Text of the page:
The last event of our 15th anniversary celebration was on Saturday — and what a glorious way to end. We were graced with Paul O. Zelinsky and Emily Jenkins, who presented the very lovely Toys Come Home: Being The Early Experiences of an Intelligent Stingray, a Brave Buffalo, and a Brand-new Something Called Plastic.
Our event room was full of adoring fans, many of whom could recite the first two books word for word. We don’t usually have dual-author events (save for the Patersons, last week), so I was very curious to see how the artist and the writer would work together. It was bliss.
First off, it’s clear these two get along quite well. Paul said he got Emily’s story and was only worried about ruining it with the art, which couldn’t be farther from the truth. The art and the story are so perfectly melded, I can’t imagine the book working without each person’s contribution. Emily writes with heart. You believe these stuffed animals having an active inner life and Paul brings them to life in a totally believable way.
As soon as Paul started to draw, half the kids fled their seats to sit dead center right up front so they could see exactly what Paul was doing. Adults were leaning forward and marveling how, in a few strokes of his charcoal pencil, he created a real buffalo and then showed how he softened it to be a toy. The real excitement of the event happened when Emily read a short chapter and Paul drew it. It was as if he was animating the chapter. To have an artist of Paul’s caliber draw along to a story was pure magic.
I loved Emily’s telling how she came to write the story. It seems her beloved squirrel toy went missing after a flight to see her dad when she was a child. She was crying about it and her dad told her to imagine the adventures the squirrel was going on rather than being sad for him. And it worked. She stopped crying and somewhere a seed was planted for a story to emerge years later.
The Q&A portion of the event was equally entertaining. One person asked Emily if she could make the noise that Spark makes. And she did. It was part grunt, part deep woof. The child was satisfied. An adult posed a question to Paul and said, “Paul, this is for you…” Immediately after he answered that question, a boy about five years old shot his hand up in the air. Emily called on him and he said, “Paul, this is for you, I like your work very much.” We all about died of cuteness.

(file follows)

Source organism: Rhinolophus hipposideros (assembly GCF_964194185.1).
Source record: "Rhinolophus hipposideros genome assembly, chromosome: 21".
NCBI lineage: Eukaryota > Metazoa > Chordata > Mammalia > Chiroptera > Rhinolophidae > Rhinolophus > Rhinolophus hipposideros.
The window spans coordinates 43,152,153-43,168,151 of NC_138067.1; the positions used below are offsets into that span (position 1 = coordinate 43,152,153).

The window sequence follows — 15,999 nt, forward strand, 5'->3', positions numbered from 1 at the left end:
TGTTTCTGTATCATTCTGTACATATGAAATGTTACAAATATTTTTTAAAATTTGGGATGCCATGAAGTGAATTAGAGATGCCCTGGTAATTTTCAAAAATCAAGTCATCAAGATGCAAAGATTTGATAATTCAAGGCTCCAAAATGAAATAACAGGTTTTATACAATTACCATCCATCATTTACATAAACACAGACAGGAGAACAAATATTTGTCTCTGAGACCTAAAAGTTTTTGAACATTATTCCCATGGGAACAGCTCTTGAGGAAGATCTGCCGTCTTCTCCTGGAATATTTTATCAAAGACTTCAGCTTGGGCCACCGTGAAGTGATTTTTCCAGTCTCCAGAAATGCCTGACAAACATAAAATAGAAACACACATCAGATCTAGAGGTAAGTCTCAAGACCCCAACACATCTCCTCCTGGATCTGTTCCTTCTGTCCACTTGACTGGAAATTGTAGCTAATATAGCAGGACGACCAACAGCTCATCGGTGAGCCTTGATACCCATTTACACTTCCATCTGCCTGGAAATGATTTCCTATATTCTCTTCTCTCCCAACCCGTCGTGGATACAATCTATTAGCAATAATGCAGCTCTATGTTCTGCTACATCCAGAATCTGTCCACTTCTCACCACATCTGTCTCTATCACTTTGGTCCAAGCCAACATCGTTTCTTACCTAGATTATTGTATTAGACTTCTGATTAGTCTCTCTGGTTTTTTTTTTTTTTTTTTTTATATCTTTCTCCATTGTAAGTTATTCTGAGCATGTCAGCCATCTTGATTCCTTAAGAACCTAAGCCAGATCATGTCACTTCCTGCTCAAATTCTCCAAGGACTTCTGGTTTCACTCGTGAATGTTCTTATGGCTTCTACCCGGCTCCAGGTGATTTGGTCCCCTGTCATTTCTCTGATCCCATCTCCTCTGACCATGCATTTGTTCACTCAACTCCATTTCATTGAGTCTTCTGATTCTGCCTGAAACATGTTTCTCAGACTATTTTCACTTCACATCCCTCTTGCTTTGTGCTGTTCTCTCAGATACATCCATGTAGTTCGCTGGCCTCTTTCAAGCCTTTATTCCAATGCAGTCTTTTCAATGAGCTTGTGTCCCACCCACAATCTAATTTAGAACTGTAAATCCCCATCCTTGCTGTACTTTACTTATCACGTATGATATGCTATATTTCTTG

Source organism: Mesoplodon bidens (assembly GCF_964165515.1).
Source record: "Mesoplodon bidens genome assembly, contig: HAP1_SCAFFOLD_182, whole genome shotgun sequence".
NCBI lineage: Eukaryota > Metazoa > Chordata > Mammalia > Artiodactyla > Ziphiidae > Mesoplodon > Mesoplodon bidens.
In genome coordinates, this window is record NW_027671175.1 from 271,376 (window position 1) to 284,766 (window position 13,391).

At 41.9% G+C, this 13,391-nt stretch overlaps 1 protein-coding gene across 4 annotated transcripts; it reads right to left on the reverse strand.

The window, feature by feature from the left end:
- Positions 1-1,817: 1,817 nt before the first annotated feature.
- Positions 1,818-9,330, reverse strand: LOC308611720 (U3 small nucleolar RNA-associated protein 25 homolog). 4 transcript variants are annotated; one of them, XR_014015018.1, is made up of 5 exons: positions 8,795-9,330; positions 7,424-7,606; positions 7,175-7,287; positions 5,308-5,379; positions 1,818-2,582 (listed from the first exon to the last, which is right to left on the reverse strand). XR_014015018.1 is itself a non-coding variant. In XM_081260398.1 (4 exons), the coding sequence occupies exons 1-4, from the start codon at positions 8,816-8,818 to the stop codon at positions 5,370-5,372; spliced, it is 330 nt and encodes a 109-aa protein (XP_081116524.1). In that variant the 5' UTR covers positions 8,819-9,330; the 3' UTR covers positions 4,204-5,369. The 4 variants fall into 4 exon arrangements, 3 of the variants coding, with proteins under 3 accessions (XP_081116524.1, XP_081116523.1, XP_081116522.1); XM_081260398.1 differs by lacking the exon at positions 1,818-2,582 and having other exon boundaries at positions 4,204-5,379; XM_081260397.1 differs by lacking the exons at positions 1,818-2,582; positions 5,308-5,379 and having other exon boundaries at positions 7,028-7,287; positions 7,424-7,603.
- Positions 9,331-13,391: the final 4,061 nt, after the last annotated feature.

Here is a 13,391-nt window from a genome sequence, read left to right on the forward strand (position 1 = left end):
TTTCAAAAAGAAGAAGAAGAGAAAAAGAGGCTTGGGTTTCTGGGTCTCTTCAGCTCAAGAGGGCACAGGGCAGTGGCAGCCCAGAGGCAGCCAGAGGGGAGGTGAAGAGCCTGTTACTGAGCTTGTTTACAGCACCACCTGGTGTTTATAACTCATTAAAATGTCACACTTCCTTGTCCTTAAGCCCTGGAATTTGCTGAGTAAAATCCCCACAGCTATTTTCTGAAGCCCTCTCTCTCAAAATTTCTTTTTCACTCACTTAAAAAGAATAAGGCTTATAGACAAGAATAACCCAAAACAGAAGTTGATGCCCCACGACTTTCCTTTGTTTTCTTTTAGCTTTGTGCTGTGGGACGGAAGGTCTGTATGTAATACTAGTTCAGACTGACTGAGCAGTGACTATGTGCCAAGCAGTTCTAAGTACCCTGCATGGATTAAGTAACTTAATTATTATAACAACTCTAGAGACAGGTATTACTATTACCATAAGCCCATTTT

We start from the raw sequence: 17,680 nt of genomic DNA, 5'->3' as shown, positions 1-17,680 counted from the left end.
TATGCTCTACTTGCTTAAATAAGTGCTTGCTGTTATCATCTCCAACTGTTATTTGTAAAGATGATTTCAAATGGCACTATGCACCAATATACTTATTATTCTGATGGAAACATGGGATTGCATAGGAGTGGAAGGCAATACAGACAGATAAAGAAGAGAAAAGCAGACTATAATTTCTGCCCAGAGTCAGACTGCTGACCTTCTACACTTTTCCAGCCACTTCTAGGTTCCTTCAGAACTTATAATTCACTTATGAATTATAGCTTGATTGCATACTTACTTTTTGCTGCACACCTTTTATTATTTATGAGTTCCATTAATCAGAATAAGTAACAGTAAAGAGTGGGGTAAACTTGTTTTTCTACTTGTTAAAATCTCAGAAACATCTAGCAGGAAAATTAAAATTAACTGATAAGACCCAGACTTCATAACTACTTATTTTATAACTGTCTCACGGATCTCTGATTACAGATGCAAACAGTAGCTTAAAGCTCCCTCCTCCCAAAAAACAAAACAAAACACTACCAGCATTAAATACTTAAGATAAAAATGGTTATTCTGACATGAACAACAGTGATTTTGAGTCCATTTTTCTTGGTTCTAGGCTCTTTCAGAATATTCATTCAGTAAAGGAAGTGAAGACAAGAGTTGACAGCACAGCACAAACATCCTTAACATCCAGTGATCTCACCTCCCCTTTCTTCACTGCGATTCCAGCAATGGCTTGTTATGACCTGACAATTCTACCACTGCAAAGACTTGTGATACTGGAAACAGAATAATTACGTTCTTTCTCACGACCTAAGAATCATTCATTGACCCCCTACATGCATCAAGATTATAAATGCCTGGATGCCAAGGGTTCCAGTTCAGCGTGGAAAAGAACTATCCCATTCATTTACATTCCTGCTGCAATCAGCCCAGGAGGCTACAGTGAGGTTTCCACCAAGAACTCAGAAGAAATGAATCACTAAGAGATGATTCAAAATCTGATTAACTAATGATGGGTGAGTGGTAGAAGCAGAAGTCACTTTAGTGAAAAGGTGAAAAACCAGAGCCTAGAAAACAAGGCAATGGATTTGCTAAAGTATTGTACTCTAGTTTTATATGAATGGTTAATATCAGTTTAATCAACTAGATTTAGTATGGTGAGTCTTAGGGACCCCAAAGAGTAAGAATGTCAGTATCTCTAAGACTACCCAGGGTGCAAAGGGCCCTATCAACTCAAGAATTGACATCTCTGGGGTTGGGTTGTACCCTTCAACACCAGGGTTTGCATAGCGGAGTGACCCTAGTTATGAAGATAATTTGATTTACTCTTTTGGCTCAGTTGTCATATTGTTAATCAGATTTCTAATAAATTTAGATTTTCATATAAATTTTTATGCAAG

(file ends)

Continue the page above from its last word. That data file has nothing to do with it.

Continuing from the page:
One thing Emily said that really resonated with all attendees under the age of 15 was,”Don’t you ever notice how your stuffed animals are never quite in the position they were in when you left in the morning?” Kids were nodding their heads in agreement.
I must admit, I went home and looked around at the few stuffed animals I have, and sure enough…
[Elizabeth is now hijacking this post to add one more irresistible tidbit: that Paul is an unrepentant carnivore, even when it comes to the animals in this book. Earlier in his tour with Emily, he ate bison. (Poor Lumphy.) On Friday, we went to a restaurant only to find — I kid you not — skate on the menu. Yep, poor little Sting Ray right there under the salmon. What are the chances?! It had to be the only restaurant in all of Vermont serving skate, and that’s where I took Paul Zelinsky.
So of course Paul ordered it. And of course I took a picture. And of course Paul, being an artist, couldn’t resist putting a little something extra on it:
Paul O. Zelinsky, skate eater. Photo by EB. Tinkering by POZ.
I have to say, we have the best jobs in the world.]
It was a gloomy day yesterday and I consoled myself by looking at picture books, which always leads me to wondering who’s going to win the Caldecott this year.
I think a lot of folks are saying Wonderstruck will repeat the success of The Invention of Hugo Cabret, and as much as I love this book, I don’t think so. I just think Hugo broke the ground on this style of book and Wonderstruck‘s format is too similar.
It’s no surprise just how much I love Heart and Soul: The Story of America and African Americans by Kadir Nelson, but will it win? There’s a lot of text and that might make it not win the Caldecott, but I have a sneaking feeling it’s going to win some bling. Several other non-fiction books also seem likely to win.
A book that I adore is Me…Jane by Patrick McDonnell. A seemingly simple book, this book really captures the mind of a young Jane Goodall in a way that will appeal to most children. The book A Butterfly Is Patient by Dianna Hutts Aston is chock full of info about butterflies and is absolutely stunning.
Will You Be My Friend? by Peter Brown strikes all the right notes for child enjoyment, and the art is wonderful and accessible.
So, what are you guessing will win come January?
Please comment below and when it’s time for the announcements, I’ll post who got the most correct titles and they’ll win the annual PW ShelfTalker Bow of Gratitude. Remember, points are given for number of correct titles in the correct order: winner, honor, etc. Guesses accepted until 6am the morning of the announcements.